Miguel Luna drawn by Abel Prieto, in Viajes de Miguel Luna.
“The day that rabble gets into the UNEAC*, we’re lost.”
— Abel Prieto, from his Viajes de Miguel Luna
What does a Minister of Culture think about when he turns into an author? What does he aesthetically cling to and what does he judge as too politically incorrect to include in his work? Does he play? Does he confess? How does he balance the influences and disguise the secrets of the State? Does he compare his stories with the classics of the Cuban canon or only with his contemporary competition? Does he censor himself? Is he sucking up to or betraying his superiors (His Superior)?
Viajes de Miguel Luna is an invaluable document for dissecting the mind of citizen Abel Prieto, public official in the upper echelons of power during the last two decades of the Revolution. Literally, the last. And the most profitable from the point of view of fiction: those of the decline and fall of just about everyone, here on the Island as well as in Exile.
The official presentation, in February 2012, at the Book Fair of the Cuba Pavilion, required (perhaps due to the bulk of the novel, 540 pages) three veterans in turn: Graziella Pogolotti, Eduardo Heras León and Rinaldo Acosta. To this was added the presence of Ambrosio Fornet, Roberto Fernández Retamar, Eusebio Leal, Miguel Barnet, Frank Fernández, Fernando Martínez Heredia, Reynaldo González and, of course, his predecessor in the post, transformed that evening into an involuntary vision of a generational wake.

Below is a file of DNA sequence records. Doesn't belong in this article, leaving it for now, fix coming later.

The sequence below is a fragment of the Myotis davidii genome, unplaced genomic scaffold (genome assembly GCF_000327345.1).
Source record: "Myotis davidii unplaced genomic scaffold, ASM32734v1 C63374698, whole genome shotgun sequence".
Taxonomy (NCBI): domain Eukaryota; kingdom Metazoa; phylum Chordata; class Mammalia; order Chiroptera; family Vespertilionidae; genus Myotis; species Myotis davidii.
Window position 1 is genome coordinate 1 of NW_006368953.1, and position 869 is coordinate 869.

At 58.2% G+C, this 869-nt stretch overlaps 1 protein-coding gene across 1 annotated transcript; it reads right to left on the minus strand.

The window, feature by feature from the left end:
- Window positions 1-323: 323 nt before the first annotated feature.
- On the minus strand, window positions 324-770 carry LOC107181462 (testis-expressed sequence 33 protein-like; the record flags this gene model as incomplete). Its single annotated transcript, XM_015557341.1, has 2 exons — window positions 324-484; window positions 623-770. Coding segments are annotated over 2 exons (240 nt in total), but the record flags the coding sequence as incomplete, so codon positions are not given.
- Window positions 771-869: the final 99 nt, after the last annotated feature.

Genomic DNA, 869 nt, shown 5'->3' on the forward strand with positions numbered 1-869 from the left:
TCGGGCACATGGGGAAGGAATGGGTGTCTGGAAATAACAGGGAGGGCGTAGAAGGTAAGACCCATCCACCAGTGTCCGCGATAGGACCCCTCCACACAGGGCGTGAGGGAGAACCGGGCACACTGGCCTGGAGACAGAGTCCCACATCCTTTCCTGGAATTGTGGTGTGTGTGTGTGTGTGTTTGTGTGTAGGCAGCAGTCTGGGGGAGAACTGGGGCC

A devotee of Lezama among the earliest after the death and burial of Lezama (between the ambulance sent by Alfredo Guevara and the bugs planted by the secret police), at last Abel Prieto achieves the miracle of a book as arduous to read as Paradiso, although for diametrically opposed reasons: Lezama’s magnum opus is an untranslatable labyrinth that forges its very reader (the rest get burnt out); while Viajes de Miguel Luna is the spasm of the legibility of Cuban dialect loud and clear (quasi-military jargon), an anecdotal hyper-transparency that ends up overstuffed (the accursed circumstance of the drivel-ography of Miguel Luna, or “Mick or Mike or Miki or Mickey Moon or simply Mikimún” from all sides).